The Art of film in 1922 was not as structurally or narratively rigid, and the large battles with expectations would not be begun until the 60s. Yet, Benjamin Christensen has created a macabre oddity. Haxan is once again close to a docudrama, but this label is uncomfortable and does not suit the esoteric and unique creation. This is an attempted synopsis – Haxan: Witchcraft through the ages is part historical investigation and part drama on the subject of witchcraft, it both informs and demonstrates witchcraft practice and hysteria in seven parts with final summation in a modern day setting.
It is a rather confusing narrative because it is not essentially a narrative, though there are character struggles and plights in one major timeline of the Middle Ages. The opening documentary segment is very informative though not visually exciting, though it is quite a charming segment because it is directed much like a lecture. However, Haxan bewitches during parts two until the final seventh.
In weird and wonderful styles, Christensen creates hypothetical instances of accused witchcraft and the ensuing horrors of torture and trickery by religious authorities to gain confession. Haxan delves deeply into religious fanaticism, nuns inflict pain for their supposed sins and friars back away in fright from sightings of the Devil (played by Christensen himself). Christensen pursues his belief of logic firmly, each scene demonstrating otherworldly horrors are grounded by title cards explaining why belief in demonic creatures was so powerful. Christensen does not view objectivity and rightly so, persecution of supposed witches is a pure evil practice. Accusation of witchcraft was the ultimate catch-22, the accused is bound and pushed out to deep water, if she floats she will be burnt at the stake, if she drowns she will go to heaven a pure woman. Chrtistensen develops this madness wonderfully as the town is desecrated by a single accusation.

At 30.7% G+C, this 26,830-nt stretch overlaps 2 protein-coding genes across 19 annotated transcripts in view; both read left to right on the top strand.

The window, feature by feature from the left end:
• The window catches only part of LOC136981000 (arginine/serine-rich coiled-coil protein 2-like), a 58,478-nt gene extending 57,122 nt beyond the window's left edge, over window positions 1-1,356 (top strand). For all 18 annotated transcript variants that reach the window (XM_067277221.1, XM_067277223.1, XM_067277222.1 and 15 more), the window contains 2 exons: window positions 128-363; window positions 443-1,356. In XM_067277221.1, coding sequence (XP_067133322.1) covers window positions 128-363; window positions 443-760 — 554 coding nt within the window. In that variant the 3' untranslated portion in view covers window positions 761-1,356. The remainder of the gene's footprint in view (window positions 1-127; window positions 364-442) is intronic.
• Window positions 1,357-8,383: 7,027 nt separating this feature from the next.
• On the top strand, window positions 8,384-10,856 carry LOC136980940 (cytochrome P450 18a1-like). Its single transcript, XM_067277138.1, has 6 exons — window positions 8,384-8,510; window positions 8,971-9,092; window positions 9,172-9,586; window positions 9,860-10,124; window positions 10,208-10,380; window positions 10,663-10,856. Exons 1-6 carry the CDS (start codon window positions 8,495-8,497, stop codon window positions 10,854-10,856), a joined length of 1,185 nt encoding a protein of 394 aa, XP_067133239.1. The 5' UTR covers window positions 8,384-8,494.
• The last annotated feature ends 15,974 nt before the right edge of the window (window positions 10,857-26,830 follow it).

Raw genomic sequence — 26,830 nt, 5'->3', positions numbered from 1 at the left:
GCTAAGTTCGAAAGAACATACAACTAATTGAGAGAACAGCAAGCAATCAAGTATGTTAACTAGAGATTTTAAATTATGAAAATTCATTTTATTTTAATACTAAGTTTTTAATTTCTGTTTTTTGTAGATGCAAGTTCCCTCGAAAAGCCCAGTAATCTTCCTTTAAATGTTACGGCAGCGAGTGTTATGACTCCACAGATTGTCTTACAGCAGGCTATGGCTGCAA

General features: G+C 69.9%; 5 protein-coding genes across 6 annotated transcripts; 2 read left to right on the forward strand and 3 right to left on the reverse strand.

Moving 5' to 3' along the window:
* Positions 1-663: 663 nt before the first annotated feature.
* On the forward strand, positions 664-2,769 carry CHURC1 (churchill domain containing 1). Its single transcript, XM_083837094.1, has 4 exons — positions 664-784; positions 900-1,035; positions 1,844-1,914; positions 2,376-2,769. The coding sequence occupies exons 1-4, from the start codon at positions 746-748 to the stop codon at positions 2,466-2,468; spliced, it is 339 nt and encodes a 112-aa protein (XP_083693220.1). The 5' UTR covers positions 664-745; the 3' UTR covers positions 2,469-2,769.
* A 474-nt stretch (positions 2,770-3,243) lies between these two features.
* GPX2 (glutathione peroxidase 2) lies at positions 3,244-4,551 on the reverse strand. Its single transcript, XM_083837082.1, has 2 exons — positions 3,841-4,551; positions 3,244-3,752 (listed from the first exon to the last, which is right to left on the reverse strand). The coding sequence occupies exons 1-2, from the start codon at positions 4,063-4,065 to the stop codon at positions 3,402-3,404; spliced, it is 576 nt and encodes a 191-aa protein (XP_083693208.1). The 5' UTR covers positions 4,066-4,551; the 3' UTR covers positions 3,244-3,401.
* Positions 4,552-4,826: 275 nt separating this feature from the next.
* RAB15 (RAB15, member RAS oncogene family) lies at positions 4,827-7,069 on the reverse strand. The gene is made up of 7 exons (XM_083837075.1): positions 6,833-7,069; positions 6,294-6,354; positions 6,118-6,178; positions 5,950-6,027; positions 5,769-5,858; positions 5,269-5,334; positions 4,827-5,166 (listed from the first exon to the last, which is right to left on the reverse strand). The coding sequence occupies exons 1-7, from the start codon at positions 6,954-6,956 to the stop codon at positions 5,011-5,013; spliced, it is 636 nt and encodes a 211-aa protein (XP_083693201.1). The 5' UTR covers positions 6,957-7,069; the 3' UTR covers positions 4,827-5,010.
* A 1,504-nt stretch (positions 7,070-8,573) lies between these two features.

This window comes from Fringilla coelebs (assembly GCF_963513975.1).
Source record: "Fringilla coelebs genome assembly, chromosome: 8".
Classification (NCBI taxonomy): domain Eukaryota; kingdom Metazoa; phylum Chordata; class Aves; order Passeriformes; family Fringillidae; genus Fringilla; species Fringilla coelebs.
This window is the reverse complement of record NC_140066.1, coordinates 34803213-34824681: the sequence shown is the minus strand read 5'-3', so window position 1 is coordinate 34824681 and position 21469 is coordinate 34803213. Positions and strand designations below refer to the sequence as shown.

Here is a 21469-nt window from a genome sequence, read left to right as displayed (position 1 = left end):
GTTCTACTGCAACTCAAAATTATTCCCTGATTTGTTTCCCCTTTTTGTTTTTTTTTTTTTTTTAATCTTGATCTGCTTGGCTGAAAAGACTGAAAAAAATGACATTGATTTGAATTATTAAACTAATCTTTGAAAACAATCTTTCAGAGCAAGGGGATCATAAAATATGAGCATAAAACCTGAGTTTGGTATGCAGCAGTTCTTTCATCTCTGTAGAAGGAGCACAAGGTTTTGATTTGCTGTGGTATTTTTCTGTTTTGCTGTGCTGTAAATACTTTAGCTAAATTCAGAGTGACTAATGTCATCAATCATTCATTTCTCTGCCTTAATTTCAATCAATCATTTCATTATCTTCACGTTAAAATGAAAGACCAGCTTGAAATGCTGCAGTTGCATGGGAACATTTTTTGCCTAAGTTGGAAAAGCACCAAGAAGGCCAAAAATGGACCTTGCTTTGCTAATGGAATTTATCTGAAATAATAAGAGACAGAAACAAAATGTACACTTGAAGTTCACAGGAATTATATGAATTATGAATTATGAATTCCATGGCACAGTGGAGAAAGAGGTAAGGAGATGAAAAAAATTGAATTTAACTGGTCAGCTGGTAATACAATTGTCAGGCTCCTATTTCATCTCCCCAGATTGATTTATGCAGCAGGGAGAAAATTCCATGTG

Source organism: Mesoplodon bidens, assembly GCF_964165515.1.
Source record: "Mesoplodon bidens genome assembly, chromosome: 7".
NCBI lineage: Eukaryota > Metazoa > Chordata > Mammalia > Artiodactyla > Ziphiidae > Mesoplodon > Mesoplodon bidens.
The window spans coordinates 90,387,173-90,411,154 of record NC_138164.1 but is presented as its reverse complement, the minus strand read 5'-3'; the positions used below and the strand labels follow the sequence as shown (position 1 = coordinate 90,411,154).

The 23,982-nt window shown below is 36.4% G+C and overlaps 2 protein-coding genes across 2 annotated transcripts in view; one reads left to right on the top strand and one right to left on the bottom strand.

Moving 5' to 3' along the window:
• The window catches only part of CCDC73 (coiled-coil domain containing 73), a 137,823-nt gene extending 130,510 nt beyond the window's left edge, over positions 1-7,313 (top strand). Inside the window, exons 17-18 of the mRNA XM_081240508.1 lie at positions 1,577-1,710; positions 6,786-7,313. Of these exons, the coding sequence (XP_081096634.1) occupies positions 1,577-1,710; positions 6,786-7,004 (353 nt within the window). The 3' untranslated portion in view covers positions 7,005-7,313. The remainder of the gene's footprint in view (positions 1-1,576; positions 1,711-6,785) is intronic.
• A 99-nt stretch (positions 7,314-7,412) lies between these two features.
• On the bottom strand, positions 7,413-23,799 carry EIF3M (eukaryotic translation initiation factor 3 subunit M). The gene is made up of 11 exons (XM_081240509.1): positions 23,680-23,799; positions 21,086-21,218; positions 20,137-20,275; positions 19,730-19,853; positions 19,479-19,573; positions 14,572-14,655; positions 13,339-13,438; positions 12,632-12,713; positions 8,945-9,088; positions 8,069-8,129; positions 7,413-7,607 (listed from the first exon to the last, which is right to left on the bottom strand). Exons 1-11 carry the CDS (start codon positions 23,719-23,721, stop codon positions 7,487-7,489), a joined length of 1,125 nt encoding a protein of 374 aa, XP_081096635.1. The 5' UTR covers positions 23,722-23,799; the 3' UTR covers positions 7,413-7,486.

Haxan is brutal and enlightening, able to withhold the inherent tension and disturbing atmosphere whilst dropping out of the fictional story to demonstrate torture instruments close-up, even joking with cast and crew wishing to test some devices. If this humour seems odd placed, I can assure you it is a relief, Haxan is a morbidly oppressing film.
The final segment draws the information and dramatic episodes together for a modernistic analyses. Christnesan concludes, or theorises, that Witchcraft is a form of hysteria. The physical impacts of a misunderstood physiological disorder are only recently realised and would have sent a woman to her death in the dark ages. Less informed than the historical segments, but nonetheless intriguing, it is an excellent finishing touch to Haxan. Christensen successfully leads us through documentary to drama and back to documentary in a fluid experience.
Dizzying is the only way to describe the visual experience of this piece, easily the most attractive quality of the film. Christensen’s cinematography is a dazzling nightmare. With detailed and imaginative sets for unnerving demons to play in, Christensen clearly delights in exploring a totally fictional though repulsively evil world. Camera trickery and expertise breathes life into satanic rituals of cooking newborns and enticing pure women. Witches flock to the skies and cover the night in excellent camera trickery and stop-motion allows the Devil’s tricks to be brought to the screen. No words can aptly describe the magic of such horror. Haxan is an occultist oddity. Dangerously dark and sinister, yet enlightening and engaging. An enchanting beast.
Classic Moment… Maria, the Weaver, endures horrendous torture. A frail elderly lady at the mercy of religious authorities patiently awaiting a confession. Maria finally gives in, haggard face twisted in agony. However, Maria will not face persecution alone, in a vivid nightmare, Maria paints a bleak canvas of satanic ritual participated by her accusers… The madness and illogical evil of the dark ages encompassed in a thoughtful, visually stunning piece.